WOMEN OF ACHIEVEMENT
for a woman with a lifetime of achievement:
Educator, author and Civil Rights activist, Dr. Miriam DeCosta-Willis has steadfastly worked to advance the cause of Civil Rights and widen knowledge of the Black experience in the United States and the African Diaspora. She understands what it means to break racial and gender barriers and defy the odds. She embodies much of what the Women’s and Civil Rights Movements hoped to accomplish in the last half of the 20th Century.
Miriam organized her first protest while a high school junior in Orangeburg, South Carolina. That same year, she and her mother were invited to lunch by the white wife of a local judge and the wife’s black friend. It was a test to see if she was a “nice Negro girl” who could integrate the prestigious, all-white Westover School for girls, in Connecticut. Though she didn’t know the lunch was a test, she passed and went on to graduate at the top of her Westover class. In 1952, on she went to Wellesley, from which she graduated Phi Beta Kappa.
Marriage brought her to Memphis. After having two children, she decided to pursue a Master’s degree. But, because she is black, this Wellesley Phi Beta Kappa was refused entry into the then-Memphis State University grad school.
Not one to give up, she applied to the Johns Hopkins program in 1959 under her married name – Sugarmon – and was accepted because that school thought she was Jewish. The professor who oversaw the process questioned whether a good Jewish wife and mother would leave her responsibilities at home, but let her in despite his doubts. We can only imagine his surprise upon their first meeting!
Being a black woman in a sea of white women at Wellesley and in a sea of white men at Johns Hopkins taught her a thing or two about challenging situations.
At Johns Hopkins she completed a Masters and later became the first African American to earn a PhD there. By then she had four children.
Miriam returned to Memphis to become the first black faculty member at the same university that had previously denied her entrance.
Miriam has been present for significant events in Civil Rights. Visiting her mother, she became an eye-witness to the Montgomery Bus Boycotts. She accompanied her mother to bus stops to pick up black workers and give them rides to their jobs. She was there the day Martin Luther King, Jr.’s home was bombed. Her mother drove them to the site. The crowd was ordered by police to step back. Miriam says, “But my mother stood there with her little short self, and she refused to move. I think that one incident really kindled my own courage and determination not to move back in the face of oppression.”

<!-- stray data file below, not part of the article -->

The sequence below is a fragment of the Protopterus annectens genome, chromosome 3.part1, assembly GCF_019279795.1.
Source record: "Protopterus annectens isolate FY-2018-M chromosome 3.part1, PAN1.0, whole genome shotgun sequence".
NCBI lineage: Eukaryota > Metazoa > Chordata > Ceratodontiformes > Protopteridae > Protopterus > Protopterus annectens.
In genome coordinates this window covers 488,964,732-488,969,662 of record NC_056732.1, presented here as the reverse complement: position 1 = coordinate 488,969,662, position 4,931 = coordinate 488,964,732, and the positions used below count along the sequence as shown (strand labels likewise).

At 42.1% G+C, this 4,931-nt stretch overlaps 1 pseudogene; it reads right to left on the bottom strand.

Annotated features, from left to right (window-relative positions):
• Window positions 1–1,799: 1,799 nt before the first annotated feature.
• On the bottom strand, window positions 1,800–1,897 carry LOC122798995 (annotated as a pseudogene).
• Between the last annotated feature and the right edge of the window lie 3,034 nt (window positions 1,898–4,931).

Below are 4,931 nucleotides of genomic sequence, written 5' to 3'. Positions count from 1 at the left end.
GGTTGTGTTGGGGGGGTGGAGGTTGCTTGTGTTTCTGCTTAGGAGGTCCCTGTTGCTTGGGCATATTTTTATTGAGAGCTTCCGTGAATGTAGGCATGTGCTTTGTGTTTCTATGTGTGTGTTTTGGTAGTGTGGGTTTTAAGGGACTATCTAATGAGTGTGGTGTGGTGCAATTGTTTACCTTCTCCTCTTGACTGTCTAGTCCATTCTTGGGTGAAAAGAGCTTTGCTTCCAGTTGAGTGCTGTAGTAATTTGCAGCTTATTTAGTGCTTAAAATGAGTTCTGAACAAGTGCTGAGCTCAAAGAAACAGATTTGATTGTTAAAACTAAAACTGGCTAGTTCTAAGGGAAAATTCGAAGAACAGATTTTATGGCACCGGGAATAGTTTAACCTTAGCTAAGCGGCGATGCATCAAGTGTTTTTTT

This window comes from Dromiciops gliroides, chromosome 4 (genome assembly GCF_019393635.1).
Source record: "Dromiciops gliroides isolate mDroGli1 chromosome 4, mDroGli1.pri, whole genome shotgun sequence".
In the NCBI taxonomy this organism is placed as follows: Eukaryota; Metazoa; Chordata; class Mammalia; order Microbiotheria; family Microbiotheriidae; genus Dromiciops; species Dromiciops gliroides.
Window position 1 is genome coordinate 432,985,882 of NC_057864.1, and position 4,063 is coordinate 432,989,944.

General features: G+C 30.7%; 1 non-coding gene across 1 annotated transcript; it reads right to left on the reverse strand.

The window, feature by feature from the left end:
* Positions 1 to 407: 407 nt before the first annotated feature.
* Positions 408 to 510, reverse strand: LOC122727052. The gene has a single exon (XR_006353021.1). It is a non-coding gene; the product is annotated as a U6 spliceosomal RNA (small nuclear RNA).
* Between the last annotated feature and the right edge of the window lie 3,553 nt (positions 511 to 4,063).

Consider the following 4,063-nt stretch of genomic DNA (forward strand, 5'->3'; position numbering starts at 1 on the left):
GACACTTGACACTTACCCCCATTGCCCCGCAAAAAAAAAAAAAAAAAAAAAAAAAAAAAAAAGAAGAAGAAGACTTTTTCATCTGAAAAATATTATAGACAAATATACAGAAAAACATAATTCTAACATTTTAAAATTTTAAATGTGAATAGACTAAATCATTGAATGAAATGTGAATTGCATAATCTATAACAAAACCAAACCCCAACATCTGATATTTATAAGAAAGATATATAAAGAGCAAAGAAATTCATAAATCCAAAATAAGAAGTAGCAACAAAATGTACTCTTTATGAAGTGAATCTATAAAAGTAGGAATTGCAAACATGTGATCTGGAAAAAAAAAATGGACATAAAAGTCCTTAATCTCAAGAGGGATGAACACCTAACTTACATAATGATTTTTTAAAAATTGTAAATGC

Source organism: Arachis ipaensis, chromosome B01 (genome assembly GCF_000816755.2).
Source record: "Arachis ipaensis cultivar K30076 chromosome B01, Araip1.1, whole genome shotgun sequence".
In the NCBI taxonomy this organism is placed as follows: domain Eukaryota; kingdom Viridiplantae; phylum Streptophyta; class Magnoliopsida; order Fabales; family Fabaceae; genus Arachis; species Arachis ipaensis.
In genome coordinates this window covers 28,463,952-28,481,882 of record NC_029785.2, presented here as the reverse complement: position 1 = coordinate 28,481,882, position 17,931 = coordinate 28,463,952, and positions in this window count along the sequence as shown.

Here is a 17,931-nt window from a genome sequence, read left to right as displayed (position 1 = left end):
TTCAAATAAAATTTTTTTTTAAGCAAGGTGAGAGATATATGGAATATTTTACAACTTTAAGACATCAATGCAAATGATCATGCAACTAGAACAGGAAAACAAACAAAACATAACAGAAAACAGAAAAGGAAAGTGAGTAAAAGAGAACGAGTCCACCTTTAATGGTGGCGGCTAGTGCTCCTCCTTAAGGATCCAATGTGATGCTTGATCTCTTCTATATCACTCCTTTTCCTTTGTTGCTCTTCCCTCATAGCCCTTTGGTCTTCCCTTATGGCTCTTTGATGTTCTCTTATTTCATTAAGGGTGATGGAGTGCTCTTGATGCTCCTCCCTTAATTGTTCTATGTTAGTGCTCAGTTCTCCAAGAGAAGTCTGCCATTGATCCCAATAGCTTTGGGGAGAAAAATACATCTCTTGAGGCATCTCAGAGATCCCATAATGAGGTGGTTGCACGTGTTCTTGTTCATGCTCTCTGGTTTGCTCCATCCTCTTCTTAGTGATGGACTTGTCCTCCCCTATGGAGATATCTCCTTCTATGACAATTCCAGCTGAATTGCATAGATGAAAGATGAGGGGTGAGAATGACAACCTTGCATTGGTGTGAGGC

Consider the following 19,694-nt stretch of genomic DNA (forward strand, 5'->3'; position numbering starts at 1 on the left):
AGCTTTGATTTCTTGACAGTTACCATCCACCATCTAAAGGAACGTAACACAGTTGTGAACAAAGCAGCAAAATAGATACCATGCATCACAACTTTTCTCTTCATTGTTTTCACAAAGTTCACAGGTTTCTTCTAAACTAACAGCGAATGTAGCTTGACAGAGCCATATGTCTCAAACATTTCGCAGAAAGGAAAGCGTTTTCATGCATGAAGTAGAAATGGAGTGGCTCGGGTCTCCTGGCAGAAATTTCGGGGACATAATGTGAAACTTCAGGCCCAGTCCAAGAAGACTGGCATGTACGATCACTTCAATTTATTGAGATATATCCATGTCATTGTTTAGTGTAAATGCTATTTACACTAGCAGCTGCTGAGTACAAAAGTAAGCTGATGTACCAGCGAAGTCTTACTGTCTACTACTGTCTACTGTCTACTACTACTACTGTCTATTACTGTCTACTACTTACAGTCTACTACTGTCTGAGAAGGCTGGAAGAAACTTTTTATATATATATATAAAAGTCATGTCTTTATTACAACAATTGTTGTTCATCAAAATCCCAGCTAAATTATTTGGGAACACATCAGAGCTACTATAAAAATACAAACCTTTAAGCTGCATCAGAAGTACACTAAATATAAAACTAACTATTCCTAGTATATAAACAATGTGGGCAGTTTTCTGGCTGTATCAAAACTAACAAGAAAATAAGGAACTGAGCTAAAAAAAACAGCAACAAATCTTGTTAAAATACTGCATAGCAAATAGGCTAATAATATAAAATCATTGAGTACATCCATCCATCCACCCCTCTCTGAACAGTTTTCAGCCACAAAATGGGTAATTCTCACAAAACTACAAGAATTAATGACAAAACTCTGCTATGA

Miriam was in Memphis when Dr. King was assassinated. She participated in marches in the DC area when teaching at area universities. She and her children marched, were maced, and she has been arrested.
In Memphis, as secretary of the local NAACP, she organized what became known as “Black Mondays,” five days when black students stayed home in protest for quality of education and against lack of African-American representation on the school board. At the University she was advisor to the Black Student Association. Of course, she organized a sit-in at the President’s Office!
All the time she was steadily pursuing her academic and writing careers. A co-founder of the Black Writer’s Workshop, her published titles include: Daughters of the Diaspora; Afra-Hispanic Writers; Notable Black Memphians; Homespun Images: an Anthology of Black Writers and Artists (with Fannie Delk); The Memphis Diary of Ida B. Wells; Singular Like a Bird, the Art of Nancy Morejon and Black Erotica (with Reginald Martin).
Over the years, in addition to Memphis State, she has taught or served in administrative positions at Howard University, LeMoyne-Owen College, George Mason University and the University of Maryland. Now retired, she continues to write.
Miriam attributes her success to her family. Her father was a college professor and her mother a social worker, college professor and public schools counselor. She often heard the story of her grandmother, who registered to vote just two weeks after the passage of the 19th amendment. Her family emphasized education, achievement and accomplishment; tenets she has held firmly.
For this, Women of Achievement gratefully salutes Miriam DeCosta-Willis.